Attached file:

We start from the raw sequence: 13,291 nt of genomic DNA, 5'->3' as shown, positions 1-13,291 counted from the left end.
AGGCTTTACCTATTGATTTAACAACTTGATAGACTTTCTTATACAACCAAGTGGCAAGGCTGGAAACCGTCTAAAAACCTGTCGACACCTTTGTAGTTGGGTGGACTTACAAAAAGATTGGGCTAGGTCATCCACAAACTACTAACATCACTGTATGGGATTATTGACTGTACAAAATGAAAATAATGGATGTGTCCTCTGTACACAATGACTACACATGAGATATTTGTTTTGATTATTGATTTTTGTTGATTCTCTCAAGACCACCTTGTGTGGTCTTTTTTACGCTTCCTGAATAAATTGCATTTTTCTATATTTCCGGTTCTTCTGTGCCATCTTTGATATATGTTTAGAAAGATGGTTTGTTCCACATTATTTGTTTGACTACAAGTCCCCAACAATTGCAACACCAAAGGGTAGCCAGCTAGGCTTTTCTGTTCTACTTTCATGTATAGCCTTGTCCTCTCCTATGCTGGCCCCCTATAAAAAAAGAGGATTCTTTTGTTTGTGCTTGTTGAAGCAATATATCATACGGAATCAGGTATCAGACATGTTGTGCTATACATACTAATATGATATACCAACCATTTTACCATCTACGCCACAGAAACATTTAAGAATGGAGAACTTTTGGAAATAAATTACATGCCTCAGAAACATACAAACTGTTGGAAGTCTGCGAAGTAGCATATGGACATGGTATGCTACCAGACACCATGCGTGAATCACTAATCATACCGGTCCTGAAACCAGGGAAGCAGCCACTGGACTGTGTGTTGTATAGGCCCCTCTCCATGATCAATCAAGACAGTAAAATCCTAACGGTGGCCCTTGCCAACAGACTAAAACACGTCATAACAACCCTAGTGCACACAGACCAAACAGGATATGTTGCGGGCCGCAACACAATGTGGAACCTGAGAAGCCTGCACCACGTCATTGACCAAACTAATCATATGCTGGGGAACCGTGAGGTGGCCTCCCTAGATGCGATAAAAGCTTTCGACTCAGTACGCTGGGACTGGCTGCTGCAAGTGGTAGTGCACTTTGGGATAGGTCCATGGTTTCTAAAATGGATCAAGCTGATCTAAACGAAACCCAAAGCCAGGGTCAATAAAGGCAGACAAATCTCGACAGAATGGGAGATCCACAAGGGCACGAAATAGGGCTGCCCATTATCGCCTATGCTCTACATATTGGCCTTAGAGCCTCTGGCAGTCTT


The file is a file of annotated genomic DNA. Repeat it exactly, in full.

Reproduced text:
We start from the raw sequence: 13,291 nt of genomic DNA, 5'->3' as shown, positions 1-13,291 counted from the left end.
AGGCTTTACCTATTGATTTAACAACTTGATAGACTTTCTTATACAACCAAGTGGCAAGGCTGGAAACCGTCTAAAAACCTGTCGACACCTTTGTAGTTGGGTGGACTTACAAAAAGATTGGGCTAGGTCATCCACAAACTACTAACATCACTGTATGGGATTATTGACTGTACAAAATGAAAATAATGGATGTGTCCTCTGTACACAATGACTACACATGAGATATTTGTTTTGATTATTGATTTTTGTTGATTCTCTCAAGACCACCTTGTGTGGTCTTTTTTACGCTTCCTGAATAAATTGCATTTTTCTATATTTCCGGTTCTTCTGTGCCATCTTTGATATATGTTTAGAAAGATGGTTTGTTCCACATTATTTGTTTGACTACAAGTCCCCAACAATTGCAACACCAAAGGGTAGCCAGCTAGGCTTTTCTGTTCTACTTTCATGTATAGCCTTGTCCTCTCCTATGCTGGCCCCCTATAAAAAAAGAGGATTCTTTTGTTTGTGCTTGTTGAAGCAATATATCATACGGAATCAGGTATCAGACATGTTGTGCTATACATACTAATATGATATACCAACCATTTTACCATCTACGCCACAGAAACATTTAAGAATGGAGAACTTTTGGAAATAAATTACATGCCTCAGAAACATACAAACTGTTGGAAGTCTGCGAAGTAGCATATGGACATGGTATGCTACCAGACACCATGCGTGAATCACTAATCATACCGGTCCTGAAACCAGGGAAGCAGCCACTGGACTGTGTGTTGTATAGGCCCCTCTCCATGATCAATCAAGACAGTAAAATCCTAACGGTGGCCCTTGCCAACAGACTAAAACACGTCATAACAACCCTAGTGCACACAGACCAAACAGGATATGTTGCGGGCCGCAACACAATGTGGAACCTGAGAAGCCTGCACCACGTCATTGACCAAACTAATCATATGCTGGGGAACCGTGAGGTGGCCTCCCTAGATGCGATAAAAGCTTTCGACTCAGTACGCTGGGACTGGCTGCTGCAAGTGGTAGTGCACTTTGGGATAGGTCCATGGTTTCTAAAATGGATCAAGCTGATCTAAACGAAACCCAAAGCCAGGGTCAATAAAGGCAGACAAATCTCGACAGAATGGGAGATCCACAAGGGCACGAAATAGGGCTGCCCATTATCGCCTATGCTCTACATATTGGCCTTAGAGCCTCTGGCAGTCTT